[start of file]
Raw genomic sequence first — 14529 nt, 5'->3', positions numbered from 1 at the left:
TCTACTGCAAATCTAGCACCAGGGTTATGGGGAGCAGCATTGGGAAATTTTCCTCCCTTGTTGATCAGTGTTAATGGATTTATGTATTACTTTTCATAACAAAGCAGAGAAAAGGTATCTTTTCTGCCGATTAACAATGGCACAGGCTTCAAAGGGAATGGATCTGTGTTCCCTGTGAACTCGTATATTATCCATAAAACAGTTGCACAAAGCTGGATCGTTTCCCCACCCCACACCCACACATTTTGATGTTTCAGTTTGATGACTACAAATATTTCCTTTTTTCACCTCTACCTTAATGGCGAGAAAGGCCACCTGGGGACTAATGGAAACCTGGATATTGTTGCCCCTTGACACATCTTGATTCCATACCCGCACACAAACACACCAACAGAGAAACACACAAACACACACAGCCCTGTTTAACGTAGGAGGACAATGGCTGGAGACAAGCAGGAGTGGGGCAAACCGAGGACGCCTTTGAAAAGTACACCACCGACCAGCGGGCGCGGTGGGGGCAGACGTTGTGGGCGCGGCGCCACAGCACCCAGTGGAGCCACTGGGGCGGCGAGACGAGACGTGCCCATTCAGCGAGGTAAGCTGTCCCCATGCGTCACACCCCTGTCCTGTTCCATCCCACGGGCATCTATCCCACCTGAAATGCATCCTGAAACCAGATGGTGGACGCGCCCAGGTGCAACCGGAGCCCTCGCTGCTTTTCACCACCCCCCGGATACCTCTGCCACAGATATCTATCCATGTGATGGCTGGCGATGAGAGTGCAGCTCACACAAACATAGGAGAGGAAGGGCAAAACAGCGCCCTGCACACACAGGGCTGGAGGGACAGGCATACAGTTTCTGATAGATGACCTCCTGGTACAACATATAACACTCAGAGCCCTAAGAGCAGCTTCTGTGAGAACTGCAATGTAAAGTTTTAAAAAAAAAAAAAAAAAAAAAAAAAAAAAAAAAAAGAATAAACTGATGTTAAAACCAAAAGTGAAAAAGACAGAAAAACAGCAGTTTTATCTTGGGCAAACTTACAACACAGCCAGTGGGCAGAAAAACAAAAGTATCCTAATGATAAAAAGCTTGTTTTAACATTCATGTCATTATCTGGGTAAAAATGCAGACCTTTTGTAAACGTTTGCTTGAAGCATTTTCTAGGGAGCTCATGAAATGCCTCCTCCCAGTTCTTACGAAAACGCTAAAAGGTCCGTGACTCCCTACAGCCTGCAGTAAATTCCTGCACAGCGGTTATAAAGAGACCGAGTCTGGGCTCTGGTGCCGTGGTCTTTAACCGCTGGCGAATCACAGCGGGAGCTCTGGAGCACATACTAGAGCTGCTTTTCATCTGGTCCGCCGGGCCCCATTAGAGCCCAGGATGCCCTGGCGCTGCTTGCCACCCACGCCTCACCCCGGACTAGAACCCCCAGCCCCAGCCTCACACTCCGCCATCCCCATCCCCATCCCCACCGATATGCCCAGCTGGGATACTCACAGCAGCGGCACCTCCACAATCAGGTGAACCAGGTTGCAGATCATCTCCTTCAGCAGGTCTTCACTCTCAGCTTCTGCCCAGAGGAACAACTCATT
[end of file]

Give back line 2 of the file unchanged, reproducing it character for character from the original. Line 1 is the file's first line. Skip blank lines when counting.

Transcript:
TCTACTGCAAATCTAGCACCAGGGTTATGGGGAGCAGCATTGGGAAATTTTCCTCCCTTGTTGATCAGTGTTAATGGATTTATGTATTACTTTTCATAACAAAGCAGAGAAAAGGTATCTTTTCTGCCGATTAACAATGGCACAGGCTTCAAAGGGAATGGATCTGTGTTCCCTGTGAACTCGTATATTATCCATAAAACAGTTGCACAAAGCTGGATCGTTTCCCCACCCCACACCCACACATTTTGATGTTTCAGTTTGATGACTACAAATATTTCCTTTTTTCACCTCTACCTTAATGGCGAGAAAGGCCACCTGGGGACTAATGGAAACCTGGATATTGTTGCCCCTTGACACATCTTGATTCCATACCCGCACACAAACACACCAACAGAGAAACACACAAACACACACAGCCCTGTTTAACGTAGGAGGACAATGGCTGGAGACAAGCAGGAGTGGGGCAAACCGAGGACGCCTTTGAAAAGTACACCACCGACCAGCGGGCGCGGTGGGGGCAGACGTTGTGGGCGCGGCGCCACAGCACCCAGTGGAGCCACTGGGGCGGCGAGACGAGACGTGCCCATTCAGCGAGGTAAGCTGTCCCCATGCGTCACACCCCTGTCCTGTTCCATCCCACGGGCATCTATCCCACCTGAAATGCATCCTGAAACCAGATGGTGGACGCGCCCAGGTGCAACCGGAGCCCTCGCTGCTTTTCACCACCCCCCGGATACCTCTGCCACAGATATCTATCCATGTGATGGCTGGCGATGAGAGTGCAGCTCACACAAACATAGGAGAGGAAGGGCAAAACAGCGCCCTGCACACACAGGGCTGGAGGGACAGGCATACAGTTTCTGATAGATGACCTCCTGGTACAACATATAACACTCAGAGCCCTAAGAGCAGCTTCTGTGAGAACTGCAATGTAAAGTTTTAAAAAAAAAAAAAAAAAAAAAAAAAAAAAAAAAAAGAATAAACTGATGTTAAAACCAAAAGTGAAAAAGACAGAAAAACAGCAGTTTTATCTTGGGCAAACTTACAACACAGCCAGTGGGCAGAAAAACAAAAGTATCCTAATGATAAAAAGCTTGTTTTAACATTCATGTCATTATCTGGGTAAAAATGCAGACCTTTTGTAAACGTTTGCTTGAAGCATTTTCTAGGGAGCTCATGAAATGCCTCCTCCCAGTTCTTACGAAAACGCTAAAAGGTCCGTGACTCCCTACAGCCTGCAGTAAATTCCTGCACAGCGGTTATAAAGAGACCGAGTCTGGGCTCTGGTGCCGTGGTCTTTAACCGCTGGCGAATCACAGCGGGAGCTCTGGAGCACATACTAGAGCTGCTTTTCATCTGGTCCGCCGGGCCCCATTAGAGCCCAGGATGCCCTGGCGCTGCTTGCCACCCACGCCTCACCCCGGACTAGAACCCCCAGCCCCAGCCTCACACTCCGCCATCCCCATCCCCATCCCCACCGATATGCCCAGCTGGGATACTCACAGCAGCGGCACCTCCACAATCAGGTGAACCAGGTTGCAGATCATCTCCTTCAGCAGGTCTTCACTCTCAGCTTCTGCCCAGAGGAACAACTCATT